Dry Creek Petrified Tree Environmental Education Area

Petrified Tree Remnants
Phone:
Address:

Buffalo Field Office 1425 Fort Street Buffalo, WY 82834

Latitude/Longitude:
44.35237369, -106.5328609
Directions:
To access the area from Interstate 90, take the Red Hills/Tipperary Road (Exit 65). Cross under the interstate and head northeast on Tipperary Road for 6 miles. Turn left onto the Petrified Tree access road, directly across the road from a ranch house. This two-track will cross a cattle guard and continue about 0.6 mile to the parking area. The road to this area is a graveled all-weather road, but snow drifts are common in the winter months.
AUTO TOURING
INTERPRETIVE PROGRAMS
HIKING
PICNICKING
WILDLIFE VIEWING
ENVIRONMENTAL EDUCATION
PHOTOGRAPHY

Dry Creek Petrified Tree Environmental Education Area

The Dry Creek Petrified Tree Environmental Education Area is located about 13 miles east of Buffalo, Wyoming. The site offers visitors an opportunity to discover the history of the northeastern Wyoming landscape. About 60 million years ago these red sage hills and sagebrush country were a jungle-like swamp with towering Metasequoia trees. Many of these trees still exist as petrified wood.

A 0.8 mile interpretive loop trail winds its way through portions of remnant petrified trees. A shelter with picnic tables and vault toilets are available. Backcountry camping is allowed in the recreation area, outside of the fenced in trail and picnic area.

Adventure is at Your Fingertips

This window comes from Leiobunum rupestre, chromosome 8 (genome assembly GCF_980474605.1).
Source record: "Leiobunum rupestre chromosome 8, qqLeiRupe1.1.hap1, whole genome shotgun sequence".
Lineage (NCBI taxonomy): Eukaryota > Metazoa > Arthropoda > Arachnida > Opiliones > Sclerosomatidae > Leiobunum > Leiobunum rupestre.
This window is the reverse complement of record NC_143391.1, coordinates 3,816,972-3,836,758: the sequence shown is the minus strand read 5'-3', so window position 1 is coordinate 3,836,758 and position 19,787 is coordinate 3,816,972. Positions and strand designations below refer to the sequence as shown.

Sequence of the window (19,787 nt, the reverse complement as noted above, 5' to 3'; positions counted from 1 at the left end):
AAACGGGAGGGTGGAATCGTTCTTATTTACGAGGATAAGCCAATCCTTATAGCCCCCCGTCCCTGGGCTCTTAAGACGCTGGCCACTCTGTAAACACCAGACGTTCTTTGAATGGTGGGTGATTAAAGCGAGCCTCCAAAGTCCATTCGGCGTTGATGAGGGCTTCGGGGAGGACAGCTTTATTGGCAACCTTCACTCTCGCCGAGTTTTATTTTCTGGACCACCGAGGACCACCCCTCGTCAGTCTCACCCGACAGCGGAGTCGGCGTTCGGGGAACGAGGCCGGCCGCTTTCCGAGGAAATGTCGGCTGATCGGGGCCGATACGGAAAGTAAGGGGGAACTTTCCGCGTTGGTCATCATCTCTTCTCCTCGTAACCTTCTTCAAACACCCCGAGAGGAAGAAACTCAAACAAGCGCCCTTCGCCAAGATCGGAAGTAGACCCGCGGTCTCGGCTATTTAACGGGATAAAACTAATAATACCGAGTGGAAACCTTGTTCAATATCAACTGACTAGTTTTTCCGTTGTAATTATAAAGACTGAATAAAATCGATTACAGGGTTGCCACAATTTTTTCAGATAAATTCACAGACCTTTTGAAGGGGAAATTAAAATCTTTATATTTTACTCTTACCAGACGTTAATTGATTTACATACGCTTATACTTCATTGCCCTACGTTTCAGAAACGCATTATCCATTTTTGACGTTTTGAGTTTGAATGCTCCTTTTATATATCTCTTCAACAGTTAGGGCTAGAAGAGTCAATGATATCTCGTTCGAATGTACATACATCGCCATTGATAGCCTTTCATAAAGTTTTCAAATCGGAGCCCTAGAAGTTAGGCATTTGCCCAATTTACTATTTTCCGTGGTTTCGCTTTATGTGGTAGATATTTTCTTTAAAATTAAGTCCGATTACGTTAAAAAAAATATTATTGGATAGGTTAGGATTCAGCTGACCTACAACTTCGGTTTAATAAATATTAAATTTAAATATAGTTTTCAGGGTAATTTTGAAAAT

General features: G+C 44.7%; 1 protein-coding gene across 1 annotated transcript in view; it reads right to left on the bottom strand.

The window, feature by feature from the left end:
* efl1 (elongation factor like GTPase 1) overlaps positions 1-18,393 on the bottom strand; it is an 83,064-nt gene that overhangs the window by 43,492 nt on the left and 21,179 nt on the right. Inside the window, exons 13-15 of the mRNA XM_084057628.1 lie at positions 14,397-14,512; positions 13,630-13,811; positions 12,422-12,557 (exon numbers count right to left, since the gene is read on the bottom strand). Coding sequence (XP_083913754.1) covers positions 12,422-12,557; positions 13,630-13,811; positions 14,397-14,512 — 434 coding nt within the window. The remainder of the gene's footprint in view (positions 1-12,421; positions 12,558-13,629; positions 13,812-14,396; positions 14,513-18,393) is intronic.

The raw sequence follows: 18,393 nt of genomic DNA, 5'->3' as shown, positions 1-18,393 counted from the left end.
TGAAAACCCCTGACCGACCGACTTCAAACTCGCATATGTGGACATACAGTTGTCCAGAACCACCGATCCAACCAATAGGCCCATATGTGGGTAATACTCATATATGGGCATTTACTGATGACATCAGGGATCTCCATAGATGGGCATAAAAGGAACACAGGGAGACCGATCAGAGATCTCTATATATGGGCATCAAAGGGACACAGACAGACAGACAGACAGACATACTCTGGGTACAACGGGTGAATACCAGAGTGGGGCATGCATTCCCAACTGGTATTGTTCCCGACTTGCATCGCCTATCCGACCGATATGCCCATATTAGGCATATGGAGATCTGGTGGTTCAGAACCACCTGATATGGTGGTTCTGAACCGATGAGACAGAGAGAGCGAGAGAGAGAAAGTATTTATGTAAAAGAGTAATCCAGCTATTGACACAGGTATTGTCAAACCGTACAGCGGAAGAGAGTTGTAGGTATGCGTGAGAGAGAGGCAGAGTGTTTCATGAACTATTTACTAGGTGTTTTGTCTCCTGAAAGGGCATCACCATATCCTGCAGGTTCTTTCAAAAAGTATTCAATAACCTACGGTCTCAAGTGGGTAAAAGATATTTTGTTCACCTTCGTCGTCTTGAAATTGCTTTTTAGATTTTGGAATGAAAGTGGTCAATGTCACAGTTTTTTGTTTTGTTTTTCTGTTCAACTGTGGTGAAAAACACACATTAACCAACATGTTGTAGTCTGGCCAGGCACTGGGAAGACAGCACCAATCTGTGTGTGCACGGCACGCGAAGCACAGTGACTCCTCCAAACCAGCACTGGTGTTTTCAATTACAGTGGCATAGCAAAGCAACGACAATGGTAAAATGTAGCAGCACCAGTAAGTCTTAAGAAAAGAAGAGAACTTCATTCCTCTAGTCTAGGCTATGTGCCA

Photos

Petrified Tree Remnants
Petrified Tree Remnants

DRY CREEK PETRIFIED TREE ENVIRONMENTAL EDUCATION AREA PHOTOS

Dry Creek Petrified Tree Environmental Education Area

BLM WYOMING KNOW BEFORE YOU GO

The BLM welcomes you to explore, enjoy, and make positive memories from your outdoor experiences on America's public lands and waters. Please remember these are wide-open spaces and wildlands. Plan ahead and be aware of potential hazards. It is everyone's responsibility to take the necessary steps to minimize chances of becoming lost or injured on public lands.
 

When visiting public lands, please also practice Leave No Trace and Tread Lightly principles.
 

For other key advice on various recreation activities, please see the BLM's trip-planning tips. These helpful tips can help you make the most of your recreation experience. However, for more information about local conditions, regulations and recreation resources, there is no substitute for visiting the closest BLM office.